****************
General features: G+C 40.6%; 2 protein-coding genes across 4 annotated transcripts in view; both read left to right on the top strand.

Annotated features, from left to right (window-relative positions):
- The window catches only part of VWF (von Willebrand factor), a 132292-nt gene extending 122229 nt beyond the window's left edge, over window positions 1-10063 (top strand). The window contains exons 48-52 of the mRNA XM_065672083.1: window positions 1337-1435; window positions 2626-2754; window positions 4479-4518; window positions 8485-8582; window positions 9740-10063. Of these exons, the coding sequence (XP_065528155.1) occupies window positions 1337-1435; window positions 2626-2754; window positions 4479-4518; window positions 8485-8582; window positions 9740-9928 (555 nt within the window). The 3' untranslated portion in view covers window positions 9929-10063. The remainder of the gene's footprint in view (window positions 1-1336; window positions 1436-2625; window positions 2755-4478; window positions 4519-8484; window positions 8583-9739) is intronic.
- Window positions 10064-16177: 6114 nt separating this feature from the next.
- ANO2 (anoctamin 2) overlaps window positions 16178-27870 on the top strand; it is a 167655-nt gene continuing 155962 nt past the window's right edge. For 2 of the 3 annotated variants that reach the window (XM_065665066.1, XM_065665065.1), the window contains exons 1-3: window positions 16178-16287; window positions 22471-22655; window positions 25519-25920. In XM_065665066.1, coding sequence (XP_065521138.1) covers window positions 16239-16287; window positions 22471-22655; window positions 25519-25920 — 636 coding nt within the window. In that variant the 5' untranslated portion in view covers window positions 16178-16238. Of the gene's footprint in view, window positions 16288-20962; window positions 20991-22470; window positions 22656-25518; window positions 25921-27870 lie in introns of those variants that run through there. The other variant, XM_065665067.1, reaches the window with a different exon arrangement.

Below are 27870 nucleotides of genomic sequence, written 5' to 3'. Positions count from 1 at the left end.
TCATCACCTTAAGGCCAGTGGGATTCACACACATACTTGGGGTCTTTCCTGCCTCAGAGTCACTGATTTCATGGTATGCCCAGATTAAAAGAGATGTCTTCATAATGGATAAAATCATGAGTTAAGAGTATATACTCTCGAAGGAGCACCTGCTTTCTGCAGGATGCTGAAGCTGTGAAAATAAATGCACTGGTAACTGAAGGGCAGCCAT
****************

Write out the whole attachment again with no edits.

General features: G+C 40.6%; 2 protein-coding genes across 4 annotated transcripts in view; both read left to right on the top strand.

Annotated features, from left to right (window-relative positions):
- The window catches only part of VWF (von Willebrand factor), a 132292-nt gene extending 122229 nt beyond the window's left edge, over window positions 1-10063 (top strand). The window contains exons 48-52 of the mRNA XM_065672083.1: window positions 1337-1435; window positions 2626-2754; window positions 4479-4518; window positions 8485-8582; window positions 9740-10063. Of these exons, the coding sequence (XP_065528155.1) occupies window positions 1337-1435; window positions 2626-2754; window positions 4479-4518; window positions 8485-8582; window positions 9740-9928 (555 nt within the window). The 3' untranslated portion in view covers window positions 9929-10063. The remainder of the gene's footprint in view (window positions 1-1336; window positions 1436-2625; window positions 2755-4478; window positions 4519-8484; window positions 8583-9739) is intronic.
- Window positions 10064-16177: 6114 nt separating this feature from the next.
- ANO2 (anoctamin 2) overlaps window positions 16178-27870 on the top strand; it is a 167655-nt gene continuing 155962 nt past the window's right edge. For 2 of the 3 annotated variants that reach the window (XM_065665066.1, XM_065665065.1), the window contains exons 1-3: window positions 16178-16287; window positions 22471-22655; window positions 25519-25920. In XM_065665066.1, coding sequence (XP_065521138.1) covers window positions 16239-16287; window positions 22471-22655; window positions 25519-25920 — 636 coding nt within the window. In that variant the 5' untranslated portion in view covers window positions 16178-16238. Of the gene's footprint in view, window positions 16288-20962; window positions 20991-22470; window positions 22656-25518; window positions 25921-27870 lie in introns of those variants that run through there. The other variant, XM_065665067.1, reaches the window with a different exon arrangement.

Below are 27870 nucleotides of genomic sequence, written 5' to 3'. Positions count from 1 at the left end.
TCATCACCTTAAGGCCAGTGGGATTCACACACATACTTGGGGTCTTTCCTGCCTCAGAGTCACTGATTTCATGGTATGCCCAGATTAAAAGAGATGTCTTCATAATGGATAAAATCATGAGTTAAGAGTATATACTCTCGAAGGAGCACCTGCTTTCTGCAGGATGCTGAAGCTGTGAAAATAAATGCACTGGTAACTGAAGGGCAGCCAT